Substructure and similarity searching a large datasetΒΆ

Open Babel provides a format called the fs -- fastsearch index which should be used when searching large datasets (like ChEMBL) for molecules similar to a particular query. There are faster ways of searching (like using a chemical database) but FastSearch is convenient, and should give reasonable performance for most people.

To demonstrate similarity searching, we will use the first 1000 molecules in the latest release of ChEMBL:

  • Download the 2D SDF version of ChEMBL, chembl_nn.sdf.gz, from the ChEMBLdb download site and save in your Work folder. (Note: this is a gzipped file, but Open Babel will handle this without problems.)
  • Set up an SDF to SDF conversion, set chembl_nn.sdf.gz as the input file and 1000_chembl.sdf as the output file.
  • Only convert the first 1000 molecules by entering 1000 in the box End import at molecule # specified.
../_images/first1000.png
  • Click CONVERT

We can going to use the following structure for substructure and similarity searching. It can be represented by the SMILES string Nc1ccc(N)cc1.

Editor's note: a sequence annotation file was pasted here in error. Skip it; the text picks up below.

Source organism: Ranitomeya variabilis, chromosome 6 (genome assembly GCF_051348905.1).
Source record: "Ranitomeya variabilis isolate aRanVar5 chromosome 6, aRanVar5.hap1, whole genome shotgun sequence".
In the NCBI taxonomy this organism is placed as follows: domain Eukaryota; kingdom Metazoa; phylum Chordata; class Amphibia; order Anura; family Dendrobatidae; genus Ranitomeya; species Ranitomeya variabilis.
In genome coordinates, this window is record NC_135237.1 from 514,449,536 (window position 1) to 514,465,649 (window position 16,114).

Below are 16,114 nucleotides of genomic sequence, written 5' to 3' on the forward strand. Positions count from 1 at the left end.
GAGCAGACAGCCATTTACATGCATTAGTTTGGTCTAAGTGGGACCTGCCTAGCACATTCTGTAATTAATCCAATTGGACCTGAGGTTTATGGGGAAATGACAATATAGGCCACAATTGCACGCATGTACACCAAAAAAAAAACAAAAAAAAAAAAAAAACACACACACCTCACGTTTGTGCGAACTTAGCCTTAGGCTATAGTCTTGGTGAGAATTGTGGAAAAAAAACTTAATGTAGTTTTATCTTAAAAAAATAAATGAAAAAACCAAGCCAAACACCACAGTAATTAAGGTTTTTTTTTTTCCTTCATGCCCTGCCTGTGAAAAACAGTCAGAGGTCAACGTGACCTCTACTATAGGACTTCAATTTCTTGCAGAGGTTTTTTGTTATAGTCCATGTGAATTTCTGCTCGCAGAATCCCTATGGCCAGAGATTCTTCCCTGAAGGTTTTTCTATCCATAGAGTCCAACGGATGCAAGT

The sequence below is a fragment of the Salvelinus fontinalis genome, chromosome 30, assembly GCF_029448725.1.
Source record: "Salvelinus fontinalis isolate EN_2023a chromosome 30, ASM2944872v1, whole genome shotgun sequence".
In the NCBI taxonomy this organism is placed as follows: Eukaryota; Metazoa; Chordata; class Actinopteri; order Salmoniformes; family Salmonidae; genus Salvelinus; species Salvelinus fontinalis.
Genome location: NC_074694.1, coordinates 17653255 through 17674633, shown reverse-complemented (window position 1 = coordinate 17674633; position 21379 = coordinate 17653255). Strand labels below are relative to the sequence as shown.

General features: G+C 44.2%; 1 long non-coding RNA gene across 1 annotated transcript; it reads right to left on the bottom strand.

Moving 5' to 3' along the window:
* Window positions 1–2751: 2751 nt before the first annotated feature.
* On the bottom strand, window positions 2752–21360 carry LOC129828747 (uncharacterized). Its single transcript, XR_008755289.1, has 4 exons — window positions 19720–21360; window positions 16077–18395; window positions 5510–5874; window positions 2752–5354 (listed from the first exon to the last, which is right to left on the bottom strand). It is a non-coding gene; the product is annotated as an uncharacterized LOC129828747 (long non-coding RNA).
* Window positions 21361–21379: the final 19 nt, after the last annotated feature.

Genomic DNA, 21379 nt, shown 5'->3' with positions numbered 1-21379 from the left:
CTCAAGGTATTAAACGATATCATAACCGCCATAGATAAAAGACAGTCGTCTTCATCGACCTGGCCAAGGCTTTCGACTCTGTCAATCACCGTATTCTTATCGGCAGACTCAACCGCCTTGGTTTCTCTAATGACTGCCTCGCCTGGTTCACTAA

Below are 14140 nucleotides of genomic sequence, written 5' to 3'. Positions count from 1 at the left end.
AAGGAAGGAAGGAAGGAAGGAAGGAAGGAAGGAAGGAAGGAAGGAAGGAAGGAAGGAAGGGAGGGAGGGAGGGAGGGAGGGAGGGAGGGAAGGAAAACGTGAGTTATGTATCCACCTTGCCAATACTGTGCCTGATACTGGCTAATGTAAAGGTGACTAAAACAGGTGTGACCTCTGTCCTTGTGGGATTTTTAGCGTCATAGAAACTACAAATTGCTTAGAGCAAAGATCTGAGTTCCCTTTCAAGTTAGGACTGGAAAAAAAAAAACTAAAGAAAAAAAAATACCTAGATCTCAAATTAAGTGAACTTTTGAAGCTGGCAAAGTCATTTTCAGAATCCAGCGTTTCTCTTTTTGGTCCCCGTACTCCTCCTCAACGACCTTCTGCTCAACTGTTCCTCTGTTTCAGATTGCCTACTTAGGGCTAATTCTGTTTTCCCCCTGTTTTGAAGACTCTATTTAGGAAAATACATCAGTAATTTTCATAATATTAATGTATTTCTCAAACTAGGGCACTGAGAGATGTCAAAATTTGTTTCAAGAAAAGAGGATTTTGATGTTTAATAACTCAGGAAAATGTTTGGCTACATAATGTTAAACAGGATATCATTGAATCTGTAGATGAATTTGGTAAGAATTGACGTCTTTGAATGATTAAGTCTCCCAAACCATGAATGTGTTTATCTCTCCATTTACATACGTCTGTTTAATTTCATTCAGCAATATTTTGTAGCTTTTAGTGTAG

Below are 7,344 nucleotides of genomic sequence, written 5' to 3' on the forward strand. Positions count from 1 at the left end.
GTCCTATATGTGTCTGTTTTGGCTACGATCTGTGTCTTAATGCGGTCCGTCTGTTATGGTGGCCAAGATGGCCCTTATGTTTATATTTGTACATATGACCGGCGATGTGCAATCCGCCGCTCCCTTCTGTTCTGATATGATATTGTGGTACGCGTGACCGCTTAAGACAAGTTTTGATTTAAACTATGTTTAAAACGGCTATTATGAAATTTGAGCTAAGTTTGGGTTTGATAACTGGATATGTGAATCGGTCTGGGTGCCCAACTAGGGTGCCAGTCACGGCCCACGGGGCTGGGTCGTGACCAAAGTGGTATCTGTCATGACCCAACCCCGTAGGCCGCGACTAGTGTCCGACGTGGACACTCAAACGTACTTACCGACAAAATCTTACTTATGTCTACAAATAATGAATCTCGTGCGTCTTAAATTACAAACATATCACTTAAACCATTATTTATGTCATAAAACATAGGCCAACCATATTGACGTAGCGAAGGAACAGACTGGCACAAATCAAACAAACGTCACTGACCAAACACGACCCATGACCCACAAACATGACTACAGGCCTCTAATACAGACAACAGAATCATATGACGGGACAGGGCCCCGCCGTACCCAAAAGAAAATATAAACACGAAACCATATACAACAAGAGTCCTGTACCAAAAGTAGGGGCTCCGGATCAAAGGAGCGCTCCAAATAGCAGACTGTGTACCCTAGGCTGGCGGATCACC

../_images/1,4-diamino-phenyl.png

Next, we will create a FastSearch index for this dataset of 1000 molecules:

  • Convert 1000_chembl.sdf from SDF to FS format, with an output filename of 1000_chembl.fs

By using this FastSearch index, the speed of substructure and similarity searching is much improved. First of all, let’s do a substructure search:

  • Set up a conversion from FS to SMILES with 1000_chembl.fs as the input file. Tick the box for Output below only and Display in Firefox
  • Enter Nc1ccc(N)cc1 into the box Convert only if match SMARTS or mol in file
  • Click CONVERT
  1. How does the speed of the substructure search compare to if you used 1000_chembl.sdf as the input file instead?

Next, let’s find the 5 most similar molecules to the same query. The Tanimoto coefficient of a path-based fingerprint is used as the measurement of similarity. This has a value from 0.0 to 1.0 (maximum similarity) and we will display the value below each molecule:

  • Set up the FS to SMILES conversion as before, and again enter Nc1ccc(N)cc1 into the box Convert only if match SMARTS or mol in file
  • Enter 5 into the box Do similarity search: #mols or # as min Tanimoto
  • Tick the box Add Tanimoto coefficient to title in similarity search
  • Click CONVERT
../_images/similarity.png
  1. Look at the 5 most similar molecules. Can you tell why they were regarded as similar to the query?